Ask a Mainer what a “Mainer” is, and you’re sure to get an earful. The rules for establishing a proper Maine pedigree are somewhat flexible, but many maintain that you’ve got to be born here to truly earn your Pine Tree State ID.
Today, we’ll waive a few rules, expand our horizons and look at a number of people with Maine ties — including some real, authentic Mainers — who’ll be competing in the 2010 Winter Olympics when the Games kick off Feb. 12 in Vancouver, British Columbia.
Some of the 10 athletes (and one coach) live and work here. Some train here. Others used to train here.
For today (and for the purpose of providing you with a bit of a rooting interest during the upcoming Olympics), all of them are Mainer enough to merit mention.
Julia Clukey, luge
Clukey, now 25, graduated from Augusta’s Cony High School — a school where girls basketball success is a tradition — in 2003.
Former Cony coach Paul Vachon remembers watching Clukey play basketball in middle school, and figuring she’d become an important contributor to his squad when she reached high school.
Clukey, however, had other plans: She gave up hoops, took up luge and began pursuing an Olympic dream that paid off with a spot on the U.S. team for Vancouver.
“She was one of those athletes who you could see could pick up whatever she wanted and be successful with it,” Vachon said.
Even today, seven years after Clukey’s high school graduation, Vachon admits he sometimes plays the “what-if?” game.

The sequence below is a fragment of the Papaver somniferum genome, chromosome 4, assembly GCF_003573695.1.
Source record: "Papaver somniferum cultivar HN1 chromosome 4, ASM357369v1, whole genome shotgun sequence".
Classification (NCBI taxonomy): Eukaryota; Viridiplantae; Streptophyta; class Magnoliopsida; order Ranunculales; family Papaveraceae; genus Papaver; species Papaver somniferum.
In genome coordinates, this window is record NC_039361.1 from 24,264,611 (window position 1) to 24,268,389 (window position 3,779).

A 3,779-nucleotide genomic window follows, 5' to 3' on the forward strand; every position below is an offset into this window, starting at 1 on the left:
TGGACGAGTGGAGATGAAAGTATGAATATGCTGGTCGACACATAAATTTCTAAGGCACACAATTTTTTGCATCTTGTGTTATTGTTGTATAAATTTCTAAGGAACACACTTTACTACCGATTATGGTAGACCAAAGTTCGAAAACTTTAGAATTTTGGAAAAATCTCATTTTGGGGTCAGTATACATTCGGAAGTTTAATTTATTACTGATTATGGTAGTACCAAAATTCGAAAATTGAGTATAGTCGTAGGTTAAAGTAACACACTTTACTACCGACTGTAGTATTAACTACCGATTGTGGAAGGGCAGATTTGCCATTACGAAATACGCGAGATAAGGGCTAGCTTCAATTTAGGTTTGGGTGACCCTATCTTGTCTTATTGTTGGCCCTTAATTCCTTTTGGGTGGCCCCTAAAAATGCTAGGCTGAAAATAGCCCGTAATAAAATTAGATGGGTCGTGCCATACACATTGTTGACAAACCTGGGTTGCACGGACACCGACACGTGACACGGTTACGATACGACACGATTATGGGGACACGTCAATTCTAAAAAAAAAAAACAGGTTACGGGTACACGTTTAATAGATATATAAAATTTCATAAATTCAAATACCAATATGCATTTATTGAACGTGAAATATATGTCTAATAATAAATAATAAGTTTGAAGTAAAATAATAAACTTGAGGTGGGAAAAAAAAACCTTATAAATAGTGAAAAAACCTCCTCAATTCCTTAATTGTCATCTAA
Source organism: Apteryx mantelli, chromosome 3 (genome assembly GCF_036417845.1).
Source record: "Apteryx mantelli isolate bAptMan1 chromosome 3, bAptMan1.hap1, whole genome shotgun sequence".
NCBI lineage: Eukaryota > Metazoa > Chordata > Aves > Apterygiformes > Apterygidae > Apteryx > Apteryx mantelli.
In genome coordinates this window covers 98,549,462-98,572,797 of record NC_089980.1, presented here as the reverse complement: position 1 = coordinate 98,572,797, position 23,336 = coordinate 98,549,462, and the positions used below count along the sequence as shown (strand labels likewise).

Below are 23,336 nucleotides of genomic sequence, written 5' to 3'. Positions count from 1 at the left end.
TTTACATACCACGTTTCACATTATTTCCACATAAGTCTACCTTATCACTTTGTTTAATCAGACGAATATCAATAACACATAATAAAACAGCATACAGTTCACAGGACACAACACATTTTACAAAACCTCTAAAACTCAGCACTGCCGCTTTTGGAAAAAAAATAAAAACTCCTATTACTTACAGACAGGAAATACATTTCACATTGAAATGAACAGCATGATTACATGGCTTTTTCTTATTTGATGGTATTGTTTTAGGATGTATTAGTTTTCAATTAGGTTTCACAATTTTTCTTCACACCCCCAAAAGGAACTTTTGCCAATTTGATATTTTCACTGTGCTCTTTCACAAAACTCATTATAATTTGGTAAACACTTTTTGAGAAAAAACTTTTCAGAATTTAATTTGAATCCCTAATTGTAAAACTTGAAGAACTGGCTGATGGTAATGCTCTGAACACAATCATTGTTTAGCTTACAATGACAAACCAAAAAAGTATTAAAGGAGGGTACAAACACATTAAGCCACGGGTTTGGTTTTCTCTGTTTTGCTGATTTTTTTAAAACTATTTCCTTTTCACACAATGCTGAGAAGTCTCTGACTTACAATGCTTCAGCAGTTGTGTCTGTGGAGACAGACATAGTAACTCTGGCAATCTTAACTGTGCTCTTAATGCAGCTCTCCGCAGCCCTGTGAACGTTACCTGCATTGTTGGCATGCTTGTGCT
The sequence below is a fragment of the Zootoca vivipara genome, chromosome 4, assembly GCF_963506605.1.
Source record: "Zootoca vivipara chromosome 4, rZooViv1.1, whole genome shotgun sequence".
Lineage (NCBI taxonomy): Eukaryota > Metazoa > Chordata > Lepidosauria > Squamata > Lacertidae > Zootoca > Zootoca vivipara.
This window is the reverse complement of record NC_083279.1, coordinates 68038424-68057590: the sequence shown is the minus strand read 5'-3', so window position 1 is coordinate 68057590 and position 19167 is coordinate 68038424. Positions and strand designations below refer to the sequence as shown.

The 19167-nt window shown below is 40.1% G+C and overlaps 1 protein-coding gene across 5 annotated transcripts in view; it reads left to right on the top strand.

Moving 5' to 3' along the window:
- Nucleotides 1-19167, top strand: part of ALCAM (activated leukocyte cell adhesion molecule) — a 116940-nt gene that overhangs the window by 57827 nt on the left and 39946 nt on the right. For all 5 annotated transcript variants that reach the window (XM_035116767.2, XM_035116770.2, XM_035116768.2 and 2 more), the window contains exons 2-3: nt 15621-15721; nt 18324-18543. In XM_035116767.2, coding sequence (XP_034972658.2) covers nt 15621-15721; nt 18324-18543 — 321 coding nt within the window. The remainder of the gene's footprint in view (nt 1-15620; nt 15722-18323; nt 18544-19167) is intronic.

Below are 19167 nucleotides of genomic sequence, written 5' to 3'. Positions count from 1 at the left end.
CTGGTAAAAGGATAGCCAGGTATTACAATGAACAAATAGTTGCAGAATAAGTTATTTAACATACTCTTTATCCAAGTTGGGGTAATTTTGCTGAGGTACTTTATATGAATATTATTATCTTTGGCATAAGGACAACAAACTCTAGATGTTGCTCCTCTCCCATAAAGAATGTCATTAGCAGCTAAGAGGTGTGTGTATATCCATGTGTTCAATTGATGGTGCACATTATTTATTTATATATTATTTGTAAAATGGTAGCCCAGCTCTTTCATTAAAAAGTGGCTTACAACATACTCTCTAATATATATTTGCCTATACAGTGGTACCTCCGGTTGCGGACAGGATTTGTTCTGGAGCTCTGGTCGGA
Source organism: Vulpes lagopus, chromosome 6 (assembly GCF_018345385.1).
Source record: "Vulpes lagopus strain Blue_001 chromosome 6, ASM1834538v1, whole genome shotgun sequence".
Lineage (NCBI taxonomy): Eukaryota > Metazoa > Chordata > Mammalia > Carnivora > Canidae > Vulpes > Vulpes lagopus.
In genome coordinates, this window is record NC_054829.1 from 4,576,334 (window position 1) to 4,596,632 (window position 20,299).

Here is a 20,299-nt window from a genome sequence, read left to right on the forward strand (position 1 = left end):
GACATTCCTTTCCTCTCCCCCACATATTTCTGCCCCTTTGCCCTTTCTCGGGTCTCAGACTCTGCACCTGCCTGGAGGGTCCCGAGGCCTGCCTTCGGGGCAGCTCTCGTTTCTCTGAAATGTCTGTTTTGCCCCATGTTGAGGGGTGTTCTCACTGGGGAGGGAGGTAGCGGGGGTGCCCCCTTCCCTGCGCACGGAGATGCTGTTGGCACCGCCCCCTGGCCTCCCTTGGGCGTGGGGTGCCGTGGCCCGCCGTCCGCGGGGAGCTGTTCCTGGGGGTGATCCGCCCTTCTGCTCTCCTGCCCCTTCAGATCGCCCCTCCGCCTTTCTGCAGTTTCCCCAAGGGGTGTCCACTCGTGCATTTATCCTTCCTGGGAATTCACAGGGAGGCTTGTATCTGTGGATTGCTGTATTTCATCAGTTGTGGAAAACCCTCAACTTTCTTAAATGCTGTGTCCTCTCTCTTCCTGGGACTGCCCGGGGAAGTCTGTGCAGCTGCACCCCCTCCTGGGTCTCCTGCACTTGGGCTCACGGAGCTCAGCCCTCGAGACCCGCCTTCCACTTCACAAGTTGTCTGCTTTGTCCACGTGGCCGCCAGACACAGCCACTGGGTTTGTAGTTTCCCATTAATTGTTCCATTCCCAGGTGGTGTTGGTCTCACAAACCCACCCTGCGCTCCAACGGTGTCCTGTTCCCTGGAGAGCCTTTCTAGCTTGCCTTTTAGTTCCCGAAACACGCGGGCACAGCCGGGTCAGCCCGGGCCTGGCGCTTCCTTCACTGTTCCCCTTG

“Dave Rollins [the father of former Cony basketball star Katie Rollins] looked at me when we had the [Olympic] sendoff [for Clukey],” Vachon said. “He said, ‘You know what? She may have cost you two more state championships [by taking up luge].”
Today, the competitive Vachon can laugh about the situation.
“For me, admiring how hard athletes work, it just totally blows my mind that somebody can put 12 years of their life into achieving one goal,” Vachon said. “To do that is just something extraordinary.”
In an Internet blog entry posted on Jan. 19, Clukey admits that the life of a world-class luge racer isn’t as glamorous as some might seem. First, she spent much of the previous day driving through five European countries en route to a competition in Italy.
Second, she was dealing with some financial issues, and still fundraising in order to finance her Olympic dream.
“I am selling T-shirts to raise money to help cover some of my expenses I have already endured this season as well as a last-minute fundraiser as I push towards Vancouver next month,” Clukey wrote in her blog.
On her Web page Clukey includes photos of the T-shirt, including the message “Maine, the way LUGE should be,” on the back.
Bode Miller, skiing
Miller has become one of the sport’s most controversial and confounding characters during his career, and will make his fourth Olympic appearance in Vancouver.
Miller, who attended Carrabassett Valley Academy, drew criticism for his off-slope activity at the 2006 Games in Torino, Italy, where he failed to medal.